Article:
I used to listen to all the news regularly, mainly in the rainy season to stay informed about the flood water so I could warn my neighbors to take shelter in the highlands and save lives. The first year no one wanted to listen to me about the arriving flood waters except two families and that was the biggest out of season flood in the last 10 years. Hundreds of people became poor and had to beg. Many people lost their children and cows. It was a disaster. In the last six years I have had to move our house three times but no one from my island has lost their lives.

Women from this island never wanted to leave here and work in the city, because they believed that working alongside men was a sin. I made them understand that women can work alongside men to survive and to end their hunger. Upon understanding this, hundreds of women from this island moved to Dhaka; to Amin Bazar.

Now everyone from my island, older or younger, admires me and listens to my words. All hard and positive work pays off. I have been providing education to 10-15 girls in my yard for the last five years and gave my radio to them. Together, we made some high land on our island. Now I am prepared to leave this island with my husband and move to Dhaka city because I know now that lots of Bilkis are ready to take the responsibilities of their own land and people.

_ Bilkis Begum


She doesn’t go to school anymore. For us, collecting water is more important than going to school now. We old people used to go to school but this new generation is becoming uneducated. But you know; education only helps when you don’t have to suffer for basic needs like food and water. Now staying alive every day is the biggest fight in our lives.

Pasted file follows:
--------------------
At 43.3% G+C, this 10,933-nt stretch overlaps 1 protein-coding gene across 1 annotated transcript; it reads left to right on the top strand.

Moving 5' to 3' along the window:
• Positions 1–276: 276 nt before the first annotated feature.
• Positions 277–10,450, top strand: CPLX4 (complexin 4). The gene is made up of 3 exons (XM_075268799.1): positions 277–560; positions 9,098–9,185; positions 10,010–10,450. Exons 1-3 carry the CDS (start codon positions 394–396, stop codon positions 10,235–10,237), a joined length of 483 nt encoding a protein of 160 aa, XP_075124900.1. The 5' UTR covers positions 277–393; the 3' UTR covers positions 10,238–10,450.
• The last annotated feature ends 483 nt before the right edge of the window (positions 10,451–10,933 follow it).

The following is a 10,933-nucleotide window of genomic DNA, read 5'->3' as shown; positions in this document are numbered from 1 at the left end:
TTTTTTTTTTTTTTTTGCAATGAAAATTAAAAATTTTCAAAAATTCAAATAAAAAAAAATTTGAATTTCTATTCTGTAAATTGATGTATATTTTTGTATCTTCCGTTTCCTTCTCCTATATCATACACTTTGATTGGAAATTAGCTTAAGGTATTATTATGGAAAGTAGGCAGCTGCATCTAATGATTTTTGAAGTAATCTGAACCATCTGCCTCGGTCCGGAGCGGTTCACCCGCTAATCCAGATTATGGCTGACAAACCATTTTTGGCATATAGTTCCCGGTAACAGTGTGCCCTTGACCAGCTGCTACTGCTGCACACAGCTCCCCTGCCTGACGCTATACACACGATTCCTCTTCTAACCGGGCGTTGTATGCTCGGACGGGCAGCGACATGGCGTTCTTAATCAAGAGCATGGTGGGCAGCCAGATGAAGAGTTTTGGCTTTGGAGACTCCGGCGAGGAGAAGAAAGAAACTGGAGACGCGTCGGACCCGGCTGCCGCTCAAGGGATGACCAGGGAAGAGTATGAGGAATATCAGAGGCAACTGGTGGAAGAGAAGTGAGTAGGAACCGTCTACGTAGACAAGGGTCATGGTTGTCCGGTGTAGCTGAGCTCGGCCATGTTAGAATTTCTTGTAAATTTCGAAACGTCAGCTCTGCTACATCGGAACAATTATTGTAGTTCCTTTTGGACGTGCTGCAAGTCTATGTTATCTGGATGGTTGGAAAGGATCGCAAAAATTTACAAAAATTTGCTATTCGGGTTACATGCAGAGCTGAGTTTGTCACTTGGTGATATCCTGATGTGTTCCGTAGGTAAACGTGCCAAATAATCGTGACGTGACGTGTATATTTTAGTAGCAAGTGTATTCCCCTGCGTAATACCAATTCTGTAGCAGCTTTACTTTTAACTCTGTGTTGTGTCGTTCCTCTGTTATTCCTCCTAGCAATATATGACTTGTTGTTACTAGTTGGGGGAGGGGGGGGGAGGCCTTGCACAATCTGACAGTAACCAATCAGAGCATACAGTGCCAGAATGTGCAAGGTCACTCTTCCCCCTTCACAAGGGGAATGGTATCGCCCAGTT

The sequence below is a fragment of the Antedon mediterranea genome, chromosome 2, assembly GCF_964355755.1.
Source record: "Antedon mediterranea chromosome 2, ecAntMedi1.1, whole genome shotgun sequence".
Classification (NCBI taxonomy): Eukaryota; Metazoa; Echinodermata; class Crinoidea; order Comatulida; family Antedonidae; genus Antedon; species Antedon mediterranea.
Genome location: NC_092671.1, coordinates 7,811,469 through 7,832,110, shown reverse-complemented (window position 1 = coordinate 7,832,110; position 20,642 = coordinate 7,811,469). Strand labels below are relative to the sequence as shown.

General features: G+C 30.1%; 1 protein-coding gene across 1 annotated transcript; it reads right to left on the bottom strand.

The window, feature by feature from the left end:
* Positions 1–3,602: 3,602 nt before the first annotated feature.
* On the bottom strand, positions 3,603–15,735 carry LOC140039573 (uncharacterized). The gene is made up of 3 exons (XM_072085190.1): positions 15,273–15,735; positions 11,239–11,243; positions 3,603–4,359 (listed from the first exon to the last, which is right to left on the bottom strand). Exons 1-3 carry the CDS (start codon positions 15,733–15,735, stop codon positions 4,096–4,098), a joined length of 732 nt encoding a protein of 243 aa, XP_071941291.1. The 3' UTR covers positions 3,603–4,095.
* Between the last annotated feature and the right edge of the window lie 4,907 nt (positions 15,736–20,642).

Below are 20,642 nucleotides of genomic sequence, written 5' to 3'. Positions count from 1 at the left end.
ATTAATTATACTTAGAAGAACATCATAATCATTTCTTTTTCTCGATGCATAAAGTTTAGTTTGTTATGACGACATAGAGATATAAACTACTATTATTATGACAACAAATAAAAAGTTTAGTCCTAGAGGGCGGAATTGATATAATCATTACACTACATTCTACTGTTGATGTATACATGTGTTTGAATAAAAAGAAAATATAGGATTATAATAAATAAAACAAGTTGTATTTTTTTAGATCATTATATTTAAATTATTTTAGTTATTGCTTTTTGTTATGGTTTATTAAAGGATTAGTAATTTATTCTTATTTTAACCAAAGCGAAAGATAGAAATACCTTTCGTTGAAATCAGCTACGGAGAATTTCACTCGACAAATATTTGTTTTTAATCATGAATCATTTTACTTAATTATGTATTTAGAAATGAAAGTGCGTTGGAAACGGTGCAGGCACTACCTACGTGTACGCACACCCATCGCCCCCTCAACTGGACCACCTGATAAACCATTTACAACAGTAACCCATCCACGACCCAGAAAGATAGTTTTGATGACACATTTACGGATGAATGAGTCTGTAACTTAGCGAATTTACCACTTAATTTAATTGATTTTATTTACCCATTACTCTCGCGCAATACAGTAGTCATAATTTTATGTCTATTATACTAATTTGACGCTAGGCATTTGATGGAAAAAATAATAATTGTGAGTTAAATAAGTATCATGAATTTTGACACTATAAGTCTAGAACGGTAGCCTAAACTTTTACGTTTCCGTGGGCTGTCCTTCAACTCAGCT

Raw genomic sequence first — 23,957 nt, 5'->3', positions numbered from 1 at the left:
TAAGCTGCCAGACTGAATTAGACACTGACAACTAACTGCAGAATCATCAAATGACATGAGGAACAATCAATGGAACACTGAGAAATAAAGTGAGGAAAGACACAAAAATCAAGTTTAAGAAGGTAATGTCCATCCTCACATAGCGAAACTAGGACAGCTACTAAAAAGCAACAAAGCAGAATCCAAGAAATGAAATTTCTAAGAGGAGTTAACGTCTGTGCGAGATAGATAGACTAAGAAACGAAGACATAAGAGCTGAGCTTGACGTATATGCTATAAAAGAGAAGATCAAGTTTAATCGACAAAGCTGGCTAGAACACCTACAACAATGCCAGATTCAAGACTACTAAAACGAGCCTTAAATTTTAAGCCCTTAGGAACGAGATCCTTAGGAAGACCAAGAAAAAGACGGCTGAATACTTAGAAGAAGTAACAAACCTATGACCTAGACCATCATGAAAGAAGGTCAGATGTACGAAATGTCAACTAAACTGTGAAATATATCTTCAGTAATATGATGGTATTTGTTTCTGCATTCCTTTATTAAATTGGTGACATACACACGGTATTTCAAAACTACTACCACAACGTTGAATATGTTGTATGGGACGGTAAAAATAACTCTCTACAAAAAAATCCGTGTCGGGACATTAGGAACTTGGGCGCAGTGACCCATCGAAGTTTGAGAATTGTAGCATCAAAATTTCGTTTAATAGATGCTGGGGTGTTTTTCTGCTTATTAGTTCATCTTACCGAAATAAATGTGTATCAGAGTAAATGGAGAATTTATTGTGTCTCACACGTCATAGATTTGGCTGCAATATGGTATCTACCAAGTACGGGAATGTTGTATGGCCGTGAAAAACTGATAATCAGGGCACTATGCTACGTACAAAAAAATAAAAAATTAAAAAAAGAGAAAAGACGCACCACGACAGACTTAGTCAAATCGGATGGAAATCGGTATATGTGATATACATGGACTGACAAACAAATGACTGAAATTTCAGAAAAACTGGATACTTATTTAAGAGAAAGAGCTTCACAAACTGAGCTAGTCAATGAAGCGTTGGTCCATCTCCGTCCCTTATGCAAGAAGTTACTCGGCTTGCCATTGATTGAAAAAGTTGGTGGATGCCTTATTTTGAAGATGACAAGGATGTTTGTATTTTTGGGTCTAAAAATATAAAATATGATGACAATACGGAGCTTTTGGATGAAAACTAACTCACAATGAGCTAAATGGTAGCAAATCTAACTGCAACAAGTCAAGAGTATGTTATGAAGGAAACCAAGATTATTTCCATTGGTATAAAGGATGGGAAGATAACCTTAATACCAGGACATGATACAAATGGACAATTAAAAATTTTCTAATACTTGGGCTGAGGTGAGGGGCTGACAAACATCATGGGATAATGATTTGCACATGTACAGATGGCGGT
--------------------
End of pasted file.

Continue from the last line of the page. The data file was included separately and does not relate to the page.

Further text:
Every day here in this coastal area we have to face different problems. But the biggest problem is the lack of life saving fresh water. Water is life and we have an abundance of water everywhere, but for a bucket of drinking water we have to travel miles and miles or cross this river. We don’t get adequate sweet water for drinking or to use for ourselves. Our kids are wasting all their time collecting water for their families. We cannot remember the last time we took a shower in fresh water. Fresh water is now the priceless treasure in our lives. I passed my SSC education, but my children are illiterate. Like mine all the children of our villagers are becoming illiterate only because they waste their time collecting water. School will not save their lives when they need drinking water to quench their thirst and that of their families.

We are going to collect water. It takes a lot of time to reach the pond from where we collect water and then we have to line up for taking water from the pond which takes a lot more time and then return home. The pond is also getting drier day after day. Sometimes the owner of the pond doesn’t allow us to take water from there. We have another water source on our island which is a 12-mile walk. Our children are becoming sick and exhausted from collecting water every day from different places.